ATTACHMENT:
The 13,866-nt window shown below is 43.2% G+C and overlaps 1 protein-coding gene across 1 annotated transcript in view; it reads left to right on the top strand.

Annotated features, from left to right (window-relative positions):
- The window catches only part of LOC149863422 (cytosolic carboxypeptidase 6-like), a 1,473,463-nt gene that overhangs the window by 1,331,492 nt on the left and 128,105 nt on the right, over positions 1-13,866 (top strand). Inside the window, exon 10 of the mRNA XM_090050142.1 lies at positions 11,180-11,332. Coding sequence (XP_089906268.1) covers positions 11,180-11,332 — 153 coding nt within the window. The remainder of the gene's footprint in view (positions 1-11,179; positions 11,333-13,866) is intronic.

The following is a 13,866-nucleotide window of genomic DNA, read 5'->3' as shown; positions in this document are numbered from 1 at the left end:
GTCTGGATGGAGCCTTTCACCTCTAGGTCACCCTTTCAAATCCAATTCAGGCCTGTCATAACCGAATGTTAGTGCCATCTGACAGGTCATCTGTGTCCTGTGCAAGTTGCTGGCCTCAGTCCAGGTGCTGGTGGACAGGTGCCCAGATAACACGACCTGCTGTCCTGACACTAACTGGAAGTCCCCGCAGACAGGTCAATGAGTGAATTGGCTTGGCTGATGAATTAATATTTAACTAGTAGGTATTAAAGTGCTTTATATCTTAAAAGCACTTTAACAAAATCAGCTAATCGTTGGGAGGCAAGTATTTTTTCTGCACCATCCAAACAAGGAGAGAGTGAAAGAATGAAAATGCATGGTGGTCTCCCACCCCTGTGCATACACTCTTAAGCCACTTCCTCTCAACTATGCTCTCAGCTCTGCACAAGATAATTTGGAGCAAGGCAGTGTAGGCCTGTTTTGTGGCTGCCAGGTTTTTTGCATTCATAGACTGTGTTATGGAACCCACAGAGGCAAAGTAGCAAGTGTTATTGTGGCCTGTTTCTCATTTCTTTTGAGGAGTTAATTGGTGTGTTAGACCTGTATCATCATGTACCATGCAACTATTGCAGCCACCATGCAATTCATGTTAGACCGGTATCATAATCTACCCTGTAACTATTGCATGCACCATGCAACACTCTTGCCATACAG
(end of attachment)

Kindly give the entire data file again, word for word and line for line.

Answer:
The 13,866-nt window shown below is 43.2% G+C and overlaps 1 protein-coding gene across 1 annotated transcript in view; it reads left to right on the top strand.

Annotated features, from left to right (window-relative positions):
- The window catches only part of LOC149863422 (cytosolic carboxypeptidase 6-like), a 1,473,463-nt gene that overhangs the window by 1,331,492 nt on the left and 128,105 nt on the right, over positions 1-13,866 (top strand). Inside the window, exon 10 of the mRNA XM_090050142.1 lies at positions 11,180-11,332. Coding sequence (XP_089906268.1) covers positions 11,180-11,332 — 153 coding nt within the window. The remainder of the gene's footprint in view (positions 1-11,179; positions 11,333-13,866) is intronic.

The following is a 13,866-nucleotide window of genomic DNA, read 5'->3' as shown; positions in this document are numbered from 1 at the left end:
GTCTGGATGGAGCCTTTCACCTCTAGGTCACCCTTTCAAATCCAATTCAGGCCTGTCATAACCGAATGTTAGTGCCATCTGACAGGTCATCTGTGTCCTGTGCAAGTTGCTGGCCTCAGTCCAGGTGCTGGTGGACAGGTGCCCAGATAACACGACCTGCTGTCCTGACACTAACTGGAAGTCCCCGCAGACAGGTCAATGAGTGAATTGGCTTGGCTGATGAATTAATATTTAACTAGTAGGTATTAAAGTGCTTTATATCTTAAAAGCACTTTAACAAAATCAGCTAATCGTTGGGAGGCAAGTATTTTTTCTGCACCATCCAAACAAGGAGAGAGTGAAAGAATGAAAATGCATGGTGGTCTCCCACCCCTGTGCATACACTCTTAAGCCACTTCCTCTCAACTATGCTCTCAGCTCTGCACAAGATAATTTGGAGCAAGGCAGTGTAGGCCTGTTTTGTGGCTGCCAGGTTTTTTGCATTCATAGACTGTGTTATGGAACCCACAGAGGCAAAGTAGCAAGTGTTATTGTGGCCTGTTTCTCATTTCTTTTGAGGAGTTAATTGGTGTGTTAGACCTGTATCATCATGTACCATGCAACTATTGCAGCCACCATGCAATTCATGTTAGACCGGTATCATAATCTACCCTGTAACTATTGCATGCACCATGCAACACTCTTGCCATACAG